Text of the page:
Note: This was first published in December 2014 at the Fresh Perspectives blog, but still holds true
Do you remember what a huge news story Ebola was one year ago? For a while, it seemed like the virus was the only story in the news.
In fact, Ebola was likely a top-three — and possibly the biggest — news story of 2014. It certainly was the biggest story in medicine.
Image courtesy NIAID
Produced by the National Institute of Allergy and Infectious Diseases (NIAID), this digitally-colorized scanning electron micrograph depicts numerous filamentous Ebola virus particles (blue) budding from a chronically-infected VERO E6 cell (yellow-green).
The coverage in cable news, print, talk radio and online media illustrated how our health care utilization is influenced by the news. Some hospitals experienced an increase in emergency department visits due to patient concerns about potential Ebola symptoms. At one point, in fact, the CDC was logging 800 calls a day about potential cases of Ebola infection.
None of those calls panned out.
The irony was not lost on physicians who tried to educate concerned patients about Ebola and the need for a vaccine to combat the virus when the same patients then refused a flu shot. For the record, there have been 10 cases of Ebola treated in the United States and two of these patients died last year. By comparison, the CDC reported that as of December 2014, more than 1,000 laboratory-confirmed influenza-associated hospitalizations and seven influenza-associated deaths among children had occurred, despite it still being early in the flu season. During the week ending Dec. 6 alone, the CDC said there were more than 3,400 influenza-positive tests reported to the agency.
So how can physicians — and as educators of future physicians — deal with demand for health care that is influenced by the media?
Well, we shouldn’t trust the “facts” provided in news reports as completely accurate. We’ve all seen stories about new medical studies or other health-related topics presented in the media in an inaccurate way. Oftentimes, the details are misunderstood, or worse, the entire point of the study is misrepresented.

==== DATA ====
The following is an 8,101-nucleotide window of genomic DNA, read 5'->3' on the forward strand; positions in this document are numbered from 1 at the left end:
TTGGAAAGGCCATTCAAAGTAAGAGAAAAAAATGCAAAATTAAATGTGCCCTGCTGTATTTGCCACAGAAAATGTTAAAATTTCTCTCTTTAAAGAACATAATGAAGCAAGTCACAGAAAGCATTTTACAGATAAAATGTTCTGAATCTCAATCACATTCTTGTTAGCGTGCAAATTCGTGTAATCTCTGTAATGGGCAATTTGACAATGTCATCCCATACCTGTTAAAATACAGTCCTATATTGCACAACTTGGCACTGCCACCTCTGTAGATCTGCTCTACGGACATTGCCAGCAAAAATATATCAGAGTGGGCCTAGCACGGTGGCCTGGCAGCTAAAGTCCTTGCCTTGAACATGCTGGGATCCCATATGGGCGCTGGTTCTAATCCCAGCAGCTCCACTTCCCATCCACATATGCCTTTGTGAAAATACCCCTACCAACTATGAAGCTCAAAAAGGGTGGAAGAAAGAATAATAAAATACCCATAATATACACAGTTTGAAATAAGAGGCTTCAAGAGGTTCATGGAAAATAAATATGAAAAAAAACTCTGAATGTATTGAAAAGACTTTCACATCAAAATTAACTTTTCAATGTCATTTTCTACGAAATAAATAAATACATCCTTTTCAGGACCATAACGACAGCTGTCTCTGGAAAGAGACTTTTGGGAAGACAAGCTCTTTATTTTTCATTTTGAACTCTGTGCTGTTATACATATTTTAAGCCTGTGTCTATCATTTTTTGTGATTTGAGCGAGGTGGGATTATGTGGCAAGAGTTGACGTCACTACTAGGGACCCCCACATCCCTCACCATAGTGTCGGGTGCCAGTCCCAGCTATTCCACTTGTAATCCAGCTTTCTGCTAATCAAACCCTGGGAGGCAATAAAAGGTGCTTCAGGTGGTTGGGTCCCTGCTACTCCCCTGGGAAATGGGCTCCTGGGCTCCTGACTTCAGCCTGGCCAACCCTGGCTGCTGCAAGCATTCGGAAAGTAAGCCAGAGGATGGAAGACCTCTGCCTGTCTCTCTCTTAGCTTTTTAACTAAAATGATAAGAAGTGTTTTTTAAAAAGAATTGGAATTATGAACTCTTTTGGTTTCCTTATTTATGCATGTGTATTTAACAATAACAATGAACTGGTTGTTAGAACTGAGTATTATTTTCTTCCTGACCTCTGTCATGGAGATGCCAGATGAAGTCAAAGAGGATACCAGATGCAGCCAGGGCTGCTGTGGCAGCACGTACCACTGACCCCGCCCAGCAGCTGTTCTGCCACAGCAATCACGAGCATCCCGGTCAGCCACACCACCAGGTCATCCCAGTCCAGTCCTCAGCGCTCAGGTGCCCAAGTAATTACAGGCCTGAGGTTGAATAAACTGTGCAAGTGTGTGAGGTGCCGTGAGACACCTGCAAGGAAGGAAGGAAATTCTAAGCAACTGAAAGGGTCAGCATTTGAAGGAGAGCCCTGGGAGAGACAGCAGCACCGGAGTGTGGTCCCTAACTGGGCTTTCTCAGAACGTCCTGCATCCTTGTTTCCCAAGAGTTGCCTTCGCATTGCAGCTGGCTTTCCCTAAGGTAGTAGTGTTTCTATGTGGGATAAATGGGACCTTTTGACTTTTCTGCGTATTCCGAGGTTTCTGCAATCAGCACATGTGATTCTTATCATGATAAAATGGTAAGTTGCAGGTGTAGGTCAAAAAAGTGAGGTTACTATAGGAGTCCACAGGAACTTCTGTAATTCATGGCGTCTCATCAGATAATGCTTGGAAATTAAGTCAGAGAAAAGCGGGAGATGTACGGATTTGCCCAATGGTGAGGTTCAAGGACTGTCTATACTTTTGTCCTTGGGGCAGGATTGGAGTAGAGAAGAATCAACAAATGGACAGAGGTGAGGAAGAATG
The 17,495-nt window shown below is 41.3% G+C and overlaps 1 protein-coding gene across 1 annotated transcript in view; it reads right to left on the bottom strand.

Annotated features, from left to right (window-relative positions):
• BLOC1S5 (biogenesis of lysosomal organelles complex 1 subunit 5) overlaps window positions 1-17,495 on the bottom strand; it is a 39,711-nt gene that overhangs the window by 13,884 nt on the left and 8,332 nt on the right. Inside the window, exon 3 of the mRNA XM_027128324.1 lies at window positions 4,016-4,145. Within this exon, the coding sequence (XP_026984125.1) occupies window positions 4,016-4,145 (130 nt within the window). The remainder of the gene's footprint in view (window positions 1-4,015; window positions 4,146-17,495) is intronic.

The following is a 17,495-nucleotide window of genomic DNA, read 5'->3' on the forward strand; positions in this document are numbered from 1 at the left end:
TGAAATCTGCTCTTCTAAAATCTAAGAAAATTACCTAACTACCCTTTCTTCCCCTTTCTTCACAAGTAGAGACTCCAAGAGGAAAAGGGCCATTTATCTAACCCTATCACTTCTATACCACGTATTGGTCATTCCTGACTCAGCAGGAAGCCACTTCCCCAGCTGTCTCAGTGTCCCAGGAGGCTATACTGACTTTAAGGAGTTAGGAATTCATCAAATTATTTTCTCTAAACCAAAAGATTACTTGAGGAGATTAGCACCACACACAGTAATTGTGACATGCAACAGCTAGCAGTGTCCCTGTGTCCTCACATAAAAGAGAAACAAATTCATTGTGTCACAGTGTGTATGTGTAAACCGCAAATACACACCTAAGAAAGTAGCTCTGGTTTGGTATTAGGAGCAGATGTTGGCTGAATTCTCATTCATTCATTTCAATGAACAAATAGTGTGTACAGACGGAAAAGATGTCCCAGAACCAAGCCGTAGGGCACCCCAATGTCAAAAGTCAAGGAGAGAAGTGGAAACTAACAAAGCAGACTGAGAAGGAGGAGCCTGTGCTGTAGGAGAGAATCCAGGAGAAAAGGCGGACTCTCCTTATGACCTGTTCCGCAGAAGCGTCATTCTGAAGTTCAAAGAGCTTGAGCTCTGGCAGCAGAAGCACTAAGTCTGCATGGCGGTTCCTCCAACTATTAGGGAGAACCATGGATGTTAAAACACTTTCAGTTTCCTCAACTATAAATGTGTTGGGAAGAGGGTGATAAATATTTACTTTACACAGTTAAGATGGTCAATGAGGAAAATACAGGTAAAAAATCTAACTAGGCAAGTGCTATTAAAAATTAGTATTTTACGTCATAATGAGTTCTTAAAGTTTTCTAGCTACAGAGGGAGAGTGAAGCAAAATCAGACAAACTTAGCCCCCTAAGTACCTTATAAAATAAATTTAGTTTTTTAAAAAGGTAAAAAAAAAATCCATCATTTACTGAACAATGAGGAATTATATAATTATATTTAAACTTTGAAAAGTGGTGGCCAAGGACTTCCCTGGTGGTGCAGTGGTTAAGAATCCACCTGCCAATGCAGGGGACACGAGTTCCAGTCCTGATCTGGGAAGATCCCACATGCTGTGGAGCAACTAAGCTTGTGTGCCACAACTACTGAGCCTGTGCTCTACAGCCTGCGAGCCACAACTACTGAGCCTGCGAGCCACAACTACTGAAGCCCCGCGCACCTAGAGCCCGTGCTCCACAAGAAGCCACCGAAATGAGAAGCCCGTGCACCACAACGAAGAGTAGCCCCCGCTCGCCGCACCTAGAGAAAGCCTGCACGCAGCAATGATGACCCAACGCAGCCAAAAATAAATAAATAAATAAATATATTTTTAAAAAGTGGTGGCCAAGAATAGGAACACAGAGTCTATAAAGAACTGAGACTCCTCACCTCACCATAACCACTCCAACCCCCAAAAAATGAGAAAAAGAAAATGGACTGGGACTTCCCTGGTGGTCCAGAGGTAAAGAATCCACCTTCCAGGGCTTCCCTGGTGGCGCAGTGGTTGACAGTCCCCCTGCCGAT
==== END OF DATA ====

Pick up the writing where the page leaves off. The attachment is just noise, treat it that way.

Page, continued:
Remember in December 2013, when Katie Couric used a rare side effect of the HPV vaccine to imply that the vaccine was too dangerous and shouldn’t be given? Stories like this are too common. As physicians, it is our responsibility to know the facts so we can properly educate our patients and the public, which means going to appropriate, evidence-based sources for information.
We should be able to put health care concerns into perspective for our patients. As mentioned above, some Americans were mistakenly more worried about Ebola than influenza. We know that even though Ebola is scary and yes, dangerous, we all have a much greater likelihood of facing significant morbidity — and even mortality — from influenza.
It’s critical that we be able to explain these facts to the patients we care for so they can make informed, proper decisions about their health. We can provide information on these topics not only during office visits, but through our local traditional and social media outlets.
If we can work with the media to inform people about real health care concerns and then use that leverage to improve health, we can squelch mass hysteria. For example, we recently learned from the CDC that 2014‘s influenza vaccine was not as effective as we would have liked. Even though the vaccine will still provide some protection, the news reports likely have turned many people off from getting the vaccine.
Before the CDC shared information about the vaccine’s shortcomings, there had been — by comparison — little coverage in the news about why we should be vaccinated against not only the flu but other diseases, as well. Physicians have the expertise and the clout to be able to drive these discussions instead of merely reacting to them. We should all be more involved in steering the conversation toward true health needs that will impact our patients and our communities.
Inaccurate medical information in the mass media can be difficult for patients and physicians to deal with and often causes frustration. Still, as physicians, it is our responsibility to educate and inform people about the realities of media-driven health care utilization.